I hope you understand that I am saying that your whole body is one system made up of sub-systems. Any imbalance within any system that is within the whole system can and does effect any or all the systems. For, it is all connected.

Most of the time, his suggestions for treatment did seem to be far from the stated problem or complaint. However, this was because he was actually directly addressing treatment to the 'first cause' or root of the problem, rather than merely treating the symptoms, as do so many of our doctors, today. In only treating the symptoms, the problem stands, only masked, and either resurfaces as before or finds new outlets. This fools most doctors into believing the one problem is 'cured' only to be replaced by a new one. And so, the cycle begins with the body becoming more and more debilitated. All unnecessary, when one considers the logic of Cayce's method.

reply: I see it all very clearly now. So, when a chiropractor identifies a need for lumbar alignment when a person really has cancer, the chiropractor is treating the root of the problem. Very interesting. How do we test this theory?

I must say that you, obviously, have not studied and researched Edgar Cayce as thoroughly as you should have to earn credence in your work as a skeptic. I say this because, if you had, you would have discovered that, on numerous occasions, he gave readings on persons that were, at the time of the readings, in other cities or even states.

reply: Many people do psychic medical readings of people in other cities. But are their diagnoses correct? Where is the proof that anyone can diagnosis illness by telepathy?

This is not so convincing, you say. However, he would occasionally provide an aside remark about what the person was, at that time wearing, doing, saying, as well as, describe the surroundings, furnishings, rooms, houses, and even streets. These were, of course, recorded by a stenographer and later substantiated by the person the reading was given for, as well as others. You say that he gleaned the information from assistants and letters from the people asking for the readings. These people would not and did not describe these things in simple requests for readings.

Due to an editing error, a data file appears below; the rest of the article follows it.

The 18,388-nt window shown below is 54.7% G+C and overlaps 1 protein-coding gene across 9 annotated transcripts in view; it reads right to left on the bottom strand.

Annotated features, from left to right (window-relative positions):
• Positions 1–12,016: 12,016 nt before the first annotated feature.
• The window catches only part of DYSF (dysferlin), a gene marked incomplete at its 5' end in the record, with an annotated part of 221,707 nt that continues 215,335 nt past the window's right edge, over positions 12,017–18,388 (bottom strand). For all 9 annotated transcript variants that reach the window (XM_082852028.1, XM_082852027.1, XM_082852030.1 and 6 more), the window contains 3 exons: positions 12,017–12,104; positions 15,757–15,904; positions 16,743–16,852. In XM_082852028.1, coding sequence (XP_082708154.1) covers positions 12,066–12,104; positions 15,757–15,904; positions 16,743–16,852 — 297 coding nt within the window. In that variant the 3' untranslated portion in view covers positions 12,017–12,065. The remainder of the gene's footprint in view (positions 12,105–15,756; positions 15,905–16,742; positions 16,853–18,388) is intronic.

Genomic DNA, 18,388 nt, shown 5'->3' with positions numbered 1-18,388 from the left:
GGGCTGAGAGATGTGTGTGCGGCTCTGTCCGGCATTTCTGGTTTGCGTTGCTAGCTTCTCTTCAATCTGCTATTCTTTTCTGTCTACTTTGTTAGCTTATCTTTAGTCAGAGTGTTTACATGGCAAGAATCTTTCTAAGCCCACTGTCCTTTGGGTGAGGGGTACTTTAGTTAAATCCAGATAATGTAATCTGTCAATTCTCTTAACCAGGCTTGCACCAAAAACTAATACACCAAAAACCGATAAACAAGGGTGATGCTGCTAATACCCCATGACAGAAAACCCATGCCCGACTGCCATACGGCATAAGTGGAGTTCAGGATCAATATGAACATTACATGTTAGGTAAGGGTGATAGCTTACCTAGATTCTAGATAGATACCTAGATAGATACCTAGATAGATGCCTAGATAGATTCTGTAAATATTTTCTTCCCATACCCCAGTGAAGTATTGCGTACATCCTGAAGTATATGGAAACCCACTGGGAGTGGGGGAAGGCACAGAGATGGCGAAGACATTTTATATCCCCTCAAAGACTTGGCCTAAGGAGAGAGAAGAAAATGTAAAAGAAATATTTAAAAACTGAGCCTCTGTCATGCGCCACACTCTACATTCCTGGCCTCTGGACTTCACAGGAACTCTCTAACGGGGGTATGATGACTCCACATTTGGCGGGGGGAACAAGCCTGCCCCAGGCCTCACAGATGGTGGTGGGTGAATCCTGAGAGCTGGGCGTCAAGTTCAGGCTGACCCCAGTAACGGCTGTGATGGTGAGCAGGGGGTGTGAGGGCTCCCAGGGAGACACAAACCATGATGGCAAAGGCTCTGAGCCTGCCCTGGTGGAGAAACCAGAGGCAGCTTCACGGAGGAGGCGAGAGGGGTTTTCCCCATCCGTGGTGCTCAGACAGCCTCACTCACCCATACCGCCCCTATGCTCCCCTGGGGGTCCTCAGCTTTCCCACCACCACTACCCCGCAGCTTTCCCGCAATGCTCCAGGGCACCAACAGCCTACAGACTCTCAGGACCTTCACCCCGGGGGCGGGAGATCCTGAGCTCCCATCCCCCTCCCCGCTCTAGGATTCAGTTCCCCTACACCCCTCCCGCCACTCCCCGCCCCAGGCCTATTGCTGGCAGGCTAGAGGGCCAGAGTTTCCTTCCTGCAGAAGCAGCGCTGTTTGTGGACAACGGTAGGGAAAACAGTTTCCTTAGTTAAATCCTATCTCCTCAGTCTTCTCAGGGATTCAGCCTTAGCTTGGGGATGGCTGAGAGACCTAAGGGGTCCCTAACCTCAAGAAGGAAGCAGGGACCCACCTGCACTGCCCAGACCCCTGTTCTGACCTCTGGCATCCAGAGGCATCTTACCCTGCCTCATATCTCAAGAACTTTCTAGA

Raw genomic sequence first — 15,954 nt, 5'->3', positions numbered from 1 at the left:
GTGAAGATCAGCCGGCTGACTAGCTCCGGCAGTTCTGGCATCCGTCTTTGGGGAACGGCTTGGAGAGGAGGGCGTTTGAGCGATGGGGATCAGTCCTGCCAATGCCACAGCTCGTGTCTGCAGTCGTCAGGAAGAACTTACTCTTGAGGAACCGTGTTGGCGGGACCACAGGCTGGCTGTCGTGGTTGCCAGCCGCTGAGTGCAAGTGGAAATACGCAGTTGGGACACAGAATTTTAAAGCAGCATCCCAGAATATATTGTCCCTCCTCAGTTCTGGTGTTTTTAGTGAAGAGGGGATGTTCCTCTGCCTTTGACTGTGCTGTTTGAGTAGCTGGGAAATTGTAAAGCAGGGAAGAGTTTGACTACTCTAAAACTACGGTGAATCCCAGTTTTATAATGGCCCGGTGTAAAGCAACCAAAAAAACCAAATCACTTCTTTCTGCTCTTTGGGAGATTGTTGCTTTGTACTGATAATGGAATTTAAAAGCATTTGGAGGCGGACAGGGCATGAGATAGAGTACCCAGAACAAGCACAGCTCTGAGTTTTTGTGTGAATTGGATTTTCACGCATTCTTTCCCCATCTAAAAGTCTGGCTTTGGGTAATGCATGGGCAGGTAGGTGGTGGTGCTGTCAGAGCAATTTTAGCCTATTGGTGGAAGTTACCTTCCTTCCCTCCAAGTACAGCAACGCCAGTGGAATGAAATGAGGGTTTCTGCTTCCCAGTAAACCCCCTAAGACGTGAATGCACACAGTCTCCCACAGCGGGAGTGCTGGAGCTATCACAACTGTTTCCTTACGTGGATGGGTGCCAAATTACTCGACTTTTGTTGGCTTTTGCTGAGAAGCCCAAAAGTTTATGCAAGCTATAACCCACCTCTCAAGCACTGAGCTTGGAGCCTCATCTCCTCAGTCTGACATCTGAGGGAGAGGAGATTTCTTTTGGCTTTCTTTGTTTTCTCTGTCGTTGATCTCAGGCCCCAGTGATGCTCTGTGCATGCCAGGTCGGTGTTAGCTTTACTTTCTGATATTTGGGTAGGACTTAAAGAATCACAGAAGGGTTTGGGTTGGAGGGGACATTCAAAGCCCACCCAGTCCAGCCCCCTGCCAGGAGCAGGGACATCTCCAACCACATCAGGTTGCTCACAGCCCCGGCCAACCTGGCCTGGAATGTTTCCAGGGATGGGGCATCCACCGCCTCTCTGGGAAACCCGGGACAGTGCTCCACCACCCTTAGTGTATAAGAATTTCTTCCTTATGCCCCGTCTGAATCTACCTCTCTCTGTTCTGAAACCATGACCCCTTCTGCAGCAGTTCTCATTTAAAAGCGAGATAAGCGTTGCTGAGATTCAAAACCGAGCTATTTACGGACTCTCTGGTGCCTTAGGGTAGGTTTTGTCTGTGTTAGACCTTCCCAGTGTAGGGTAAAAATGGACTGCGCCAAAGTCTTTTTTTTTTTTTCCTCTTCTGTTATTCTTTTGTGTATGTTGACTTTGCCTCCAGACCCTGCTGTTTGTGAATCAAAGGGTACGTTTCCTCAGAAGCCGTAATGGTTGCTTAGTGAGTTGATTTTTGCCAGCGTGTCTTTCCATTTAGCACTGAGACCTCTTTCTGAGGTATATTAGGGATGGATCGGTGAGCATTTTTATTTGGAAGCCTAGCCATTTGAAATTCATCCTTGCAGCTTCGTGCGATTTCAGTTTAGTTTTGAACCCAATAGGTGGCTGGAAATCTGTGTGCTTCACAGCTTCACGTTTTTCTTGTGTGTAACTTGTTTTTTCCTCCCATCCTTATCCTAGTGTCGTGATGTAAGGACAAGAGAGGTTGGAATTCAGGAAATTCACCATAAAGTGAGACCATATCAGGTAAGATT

reply: Is this kind of credulity what you consider to be "thorough research"?

I know you say that these things were not proven by the mere testimonials. I say to you that, as Jesus said, and I paraphrase, one should say only yea or nay to be believed.

reply: At least you were making sense up to here. What does Jesus have to with Cayce's claims?

Believe me please, when I say to you, that not only is everything in one's body connected, therefore effected through any given cause, but so is everything and everyone connected in all of creation. Please don't ever think that anything or everything you think, desire, feel or do does not effect any or all of the rest of creation. It does, it does.

reply: I believe you, but I don't see what is so interesting or important about everything being connected. Most of the effects in the universe are immeasurable and of no interest to anyone except vain occult speculators.

This is not meant, in any way, to cause offense, but to encourage reconsideration. I submit to you a formal and personal request to perform a new, more thorough study of all of the Cayce material before publishing your skeptic views.

I wish you Happiness, Joy and Laughter
Lynn Giddens

reply: Thank you. I promise to be at least as thorough and critical as you have been.

31 Mar 1998